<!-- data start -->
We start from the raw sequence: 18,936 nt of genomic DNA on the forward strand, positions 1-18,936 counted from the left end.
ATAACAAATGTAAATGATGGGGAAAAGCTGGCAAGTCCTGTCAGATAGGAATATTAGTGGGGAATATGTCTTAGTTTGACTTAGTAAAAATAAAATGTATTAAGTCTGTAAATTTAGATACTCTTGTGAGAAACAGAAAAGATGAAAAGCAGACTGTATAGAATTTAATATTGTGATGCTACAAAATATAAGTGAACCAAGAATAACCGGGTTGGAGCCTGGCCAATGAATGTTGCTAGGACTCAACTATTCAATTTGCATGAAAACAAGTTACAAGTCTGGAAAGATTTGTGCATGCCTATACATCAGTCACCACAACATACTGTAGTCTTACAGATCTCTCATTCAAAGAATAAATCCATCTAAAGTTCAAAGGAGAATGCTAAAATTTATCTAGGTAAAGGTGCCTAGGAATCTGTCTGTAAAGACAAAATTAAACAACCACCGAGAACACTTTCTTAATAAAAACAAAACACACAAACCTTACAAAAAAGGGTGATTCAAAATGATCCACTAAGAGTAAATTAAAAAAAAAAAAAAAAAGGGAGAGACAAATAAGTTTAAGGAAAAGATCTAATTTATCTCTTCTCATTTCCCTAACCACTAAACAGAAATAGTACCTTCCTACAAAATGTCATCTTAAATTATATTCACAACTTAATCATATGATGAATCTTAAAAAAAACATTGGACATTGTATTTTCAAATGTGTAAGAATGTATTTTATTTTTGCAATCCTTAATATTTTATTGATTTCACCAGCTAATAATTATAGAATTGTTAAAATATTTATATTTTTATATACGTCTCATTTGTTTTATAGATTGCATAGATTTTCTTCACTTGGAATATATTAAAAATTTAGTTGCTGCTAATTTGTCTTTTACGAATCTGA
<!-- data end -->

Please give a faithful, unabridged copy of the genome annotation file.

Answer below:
We start from the raw sequence: 18,936 nt of genomic DNA on the forward strand, positions 1-18,936 counted from the left end.
ATAACAAATGTAAATGATGGGGAAAAGCTGGCAAGTCCTGTCAGATAGGAATATTAGTGGGGAATATGTCTTAGTTTGACTTAGTAAAAATAAAATGTATTAAGTCTGTAAATTTAGATACTCTTGTGAGAAACAGAAAAGATGAAAAGCAGACTGTATAGAATTTAATATTGTGATGCTACAAAATATAAGTGAACCAAGAATAACCGGGTTGGAGCCTGGCCAATGAATGTTGCTAGGACTCAACTATTCAATTTGCATGAAAACAAGTTACAAGTCTGGAAAGATTTGTGCATGCCTATACATCAGTCACCACAACATACTGTAGTCTTACAGATCTCTCATTCAAAGAATAAATCCATCTAAAGTTCAAAGGAGAATGCTAAAATTTATCTAGGTAAAGGTGCCTAGGAATCTGTCTGTAAAGACAAAATTAAACAACCACCGAGAACACTTTCTTAATAAAAACAAAACACACAAACCTTACAAAAAAGGGTGATTCAAAATGATCCACTAAGAGTAAATTAAAAAAAAAAAAAAAAAGGGAGAGACAAATAAGTTTAAGGAAAAGATCTAATTTATCTCTTCTCATTTCCCTAACCACTAAACAGAAATAGTACCTTCCTACAAAATGTCATCTTAAATTATATTCACAACTTAATCATATGATGAATCTTAAAAAAAACATTGGACATTGTATTTTCAAATGTGTAAGAATGTATTTTATTTTTGCAATCCTTAATATTTTATTGATTTCACCAGCTAATAATTATAGAATTGTTAAAATATTTATATTTTTATATACGTCTCATTTGTTTTATAGATTGCATAGATTTTCTTCACTTGGAATATATTAAAAATTTAGTTGCTGCTAATTTGTCTTTTACGAATCTGA